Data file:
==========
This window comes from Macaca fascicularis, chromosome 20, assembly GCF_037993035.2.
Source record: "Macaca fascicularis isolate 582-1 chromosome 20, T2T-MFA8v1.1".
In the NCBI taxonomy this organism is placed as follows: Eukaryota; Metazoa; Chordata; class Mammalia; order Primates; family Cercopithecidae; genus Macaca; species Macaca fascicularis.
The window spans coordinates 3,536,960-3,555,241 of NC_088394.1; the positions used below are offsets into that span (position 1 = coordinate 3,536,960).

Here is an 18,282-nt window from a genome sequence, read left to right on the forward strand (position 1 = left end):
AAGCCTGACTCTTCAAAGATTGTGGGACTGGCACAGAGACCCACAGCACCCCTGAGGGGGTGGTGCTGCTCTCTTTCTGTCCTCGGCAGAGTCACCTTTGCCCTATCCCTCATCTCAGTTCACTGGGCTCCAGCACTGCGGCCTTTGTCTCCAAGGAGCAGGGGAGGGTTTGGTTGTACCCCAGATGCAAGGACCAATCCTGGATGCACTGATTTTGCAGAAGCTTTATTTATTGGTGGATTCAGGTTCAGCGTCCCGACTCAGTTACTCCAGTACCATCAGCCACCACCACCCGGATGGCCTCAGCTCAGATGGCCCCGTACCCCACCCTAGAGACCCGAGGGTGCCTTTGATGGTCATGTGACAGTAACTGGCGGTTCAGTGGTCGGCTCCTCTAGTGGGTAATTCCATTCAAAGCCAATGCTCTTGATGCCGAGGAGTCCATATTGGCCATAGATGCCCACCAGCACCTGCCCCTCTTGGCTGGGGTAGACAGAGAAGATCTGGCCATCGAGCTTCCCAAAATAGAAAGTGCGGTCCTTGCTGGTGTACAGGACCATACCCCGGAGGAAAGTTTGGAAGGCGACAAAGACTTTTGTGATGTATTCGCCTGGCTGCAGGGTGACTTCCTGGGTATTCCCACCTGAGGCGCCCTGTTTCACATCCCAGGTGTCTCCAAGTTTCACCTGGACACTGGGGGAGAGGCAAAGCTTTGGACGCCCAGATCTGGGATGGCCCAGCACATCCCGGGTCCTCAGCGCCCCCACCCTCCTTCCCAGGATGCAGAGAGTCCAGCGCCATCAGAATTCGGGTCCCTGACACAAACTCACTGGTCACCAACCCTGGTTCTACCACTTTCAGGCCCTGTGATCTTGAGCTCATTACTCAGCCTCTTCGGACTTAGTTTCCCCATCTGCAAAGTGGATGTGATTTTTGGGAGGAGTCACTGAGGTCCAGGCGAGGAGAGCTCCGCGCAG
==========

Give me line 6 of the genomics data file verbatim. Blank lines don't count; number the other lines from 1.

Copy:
AAGCCTGACTCTTCAAAGATTGTGGGACTGGCACAGAGACCCACAGCACCCCTGAGGGGGTGGTGCTGCTCTCTTTCTGTCCTCGGCAGAGTCACCTTTGCCCTATCCCTCATCTCAGTTCACTGGGCTCCAGCACTGCGGCCTTTGTCTCCAAGGAGCAGGGGAGGGTTTGGTTGTACCCCAGATGCAAGGACCAATCCTGGATGCACTGATTTTGCAGAAGCTTTATTTATTGGTGGATTCAGGTTCAGCGTCCCGACTCAGTTACTCCAGTACCATCAGCCACCACCACCCGGATGGCCTCAGCTCAGATGGCCCCGTACCCCACCCTAGAGACCCGAGGGTGCCTTTGATGGTCATGTGACAGTAACTGGCGGTTCAGTGGTCGGCTCCTCTAGTGGGTAATTCCATTCAAAGCCAATGCTCTTGATGCCGAGGAGTCCATATTGGCCATAGATGCCCACCAGCACCTGCCCCTCTTGGCTGGGGTAGACAGAGAAGATCTGGCCATCGAGCTTCCCAAAATAGAAAGTGCGGTCCTTGCTGGTGTACAGGACCATACCCCGGAGGAAAGTTTGGAAGGCGACAAAGACTTTTGTGATGTATTCGCCTGGCTGCAGGGTGACTTCCTGGGTATTCCCACCTGAGGCGCCCTGTTTCACATCCCAGGTGTCTCCAAGTTTCACCTGGACACTGGGGGAGAGGCAAAGCTTTGGACGCCCAGATCTGGGATGGCCCAGCACATCCCGGGTCCTCAGCGCCCCCACCCTCCTTCCCAGGATGCAGAGAGTCCAGCGCCATCAGAATTCGGGTCCCTGACACAAACTCACTGGTCACCAACCCTGGTTCTACCACTTTCAGGCCCTGTGATCTTGAGCTCATTACTCAGCCTCTTCGGACTTAGTTTCCCCATCTGCAAAGTGGATGTGATTTTTGGGAGGAGTCACTGAGGTCCAGGCGAGGAGAGCTCCGCGCAG